Sunday, January 20, 2008

Office Layout and Design (Ergonomics)

A few years ago, I noticed something about my office. The copier (at the time we only had one) sat beside two men who used it about once a month, twenty or so feet away from the secretary who used it every day. As silly as it might sound, it had never occurred to anyone how ridiculous it was to have the copier there. As soon as the secretary had the copier closer to her desk, the time spent doing the daily invoicing was reduced dramatically. Later we replaced the copier with one that had a top-feeder, which allowed her to leave simple copy jobs running while she performed other tasks. The new copier also had a reducing function that allowed four copies to go onto one page. Suddenly, instead of boxing half a year's records in six boxes, the whole year could be boxed into four. With those three simple changes, the back office became so much more efficient that when two part-time employees left, we didn't have to hire anyone to replace them.

Sometimes a thing as simple as office layout can breed inefficiencies. Those inefficiencies can add up to hours, hours that cost money. I learned a lot about the importance of a good office layout in that process. We also removed walls that forced employees to walk a long way around a room to a door that was straight in front of them upon entry. Just recently we also reorganized our office to have a work flow layout on the billing desk, and to give the billing area a more private place to work without concern for people monitoring the process. Each of these improvements have made it possible to move billings through more rapidly than ever, helping us avoid overtime during the heaviest times of the year. A few technology investments along with the right design has helped more of our revenue get to the bottom line. Studying the ergonomics of an office - the workflow and its layout - is well worth the small amount of time it can take to analyze it and redesign it.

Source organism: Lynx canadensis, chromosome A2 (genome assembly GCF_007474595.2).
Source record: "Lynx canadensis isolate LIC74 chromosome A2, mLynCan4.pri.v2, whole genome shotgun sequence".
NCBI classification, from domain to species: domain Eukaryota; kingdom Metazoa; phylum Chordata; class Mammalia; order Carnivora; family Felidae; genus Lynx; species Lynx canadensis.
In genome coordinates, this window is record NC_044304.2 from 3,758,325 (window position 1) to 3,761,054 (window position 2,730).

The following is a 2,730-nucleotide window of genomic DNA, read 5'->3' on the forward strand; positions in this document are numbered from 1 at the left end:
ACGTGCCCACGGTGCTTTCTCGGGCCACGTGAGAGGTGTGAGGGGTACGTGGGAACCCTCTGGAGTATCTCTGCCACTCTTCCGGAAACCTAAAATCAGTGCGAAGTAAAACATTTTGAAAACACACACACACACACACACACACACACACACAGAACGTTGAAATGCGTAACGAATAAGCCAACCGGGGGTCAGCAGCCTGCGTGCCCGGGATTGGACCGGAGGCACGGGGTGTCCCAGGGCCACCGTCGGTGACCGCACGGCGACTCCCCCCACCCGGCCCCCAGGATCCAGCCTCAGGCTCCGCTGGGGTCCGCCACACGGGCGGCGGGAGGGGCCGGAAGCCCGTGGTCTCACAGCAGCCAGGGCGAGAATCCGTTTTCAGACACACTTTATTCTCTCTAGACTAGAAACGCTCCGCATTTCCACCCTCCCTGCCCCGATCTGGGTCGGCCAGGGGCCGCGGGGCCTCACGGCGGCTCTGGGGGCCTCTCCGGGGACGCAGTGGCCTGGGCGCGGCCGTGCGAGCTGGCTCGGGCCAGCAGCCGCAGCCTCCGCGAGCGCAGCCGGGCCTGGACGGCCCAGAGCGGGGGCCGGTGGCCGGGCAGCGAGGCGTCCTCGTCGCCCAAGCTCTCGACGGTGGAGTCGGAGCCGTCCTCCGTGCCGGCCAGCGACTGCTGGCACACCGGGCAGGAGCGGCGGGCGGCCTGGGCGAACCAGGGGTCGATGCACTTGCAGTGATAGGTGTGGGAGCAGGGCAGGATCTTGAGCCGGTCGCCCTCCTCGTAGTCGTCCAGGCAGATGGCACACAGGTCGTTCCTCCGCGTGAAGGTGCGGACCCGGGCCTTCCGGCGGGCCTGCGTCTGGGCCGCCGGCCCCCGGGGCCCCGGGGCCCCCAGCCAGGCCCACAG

-- Robert

5 comments:

le35 said...

I can definately see how layout and design can make a difference to things. Organization really can make a difference

Alan & Kim said...

One of the great tools to help you do what you are describing (and you may have done exactly this) is to draw a "spaghetti" diagram. Draw your office layout with lines and arrows showing the work flow of everyone in your office. It allows you to visually see where there may be inefficiencies and opportunities for an improved redesign.

I've used this in manufacturing to reduce the work time of a process, and it is the same concept as you described too.
-Alan

Robert said...

I didn't necessarily draw a spaghetti diagram, but I did one in my head. I looked at the fact that just to go into their offices each day, four people were walking twice the length of the office. Any time they had to run out to their car, go to lunch, anything, they were walking that far because of the layout of our cubicle walls. By knocking out one wall, I cut out all that inefficiency. Similarly, by moving the copier onto the billing clerk's desk, I removed dozens of steps each day from the process of copying. I also allowed work to be done while the copies were going because of the feeder. I looked at inexpensive tools that would improve our work flow, and I implemented them. Since I didn't have to replace two employees, the bottom line increased dramatically and our business became much more profitable, largely thanks to something as simple as a good copy machine and a good office layout.

melissa said...

It always amazes me how important good design is. I finally got it through Spouse's head that design isn't just about color and frou. When we redid our son's room, I kept usage in mind the whole time, and it turned out great. He's able to study in there, and actually keep it in a state that doesn't give me fits.

Glad you stopped by. And keep coming by Julie's Hump Day; it's good brain food. :)

Robert said...

I know my post already explained it, but I can't stress enough how right you are, Melissa. Design is often far more important than "just getting it done." You've inspired me to write another post on use of "design." Thanks. I will continue to read the Pippert, I believe.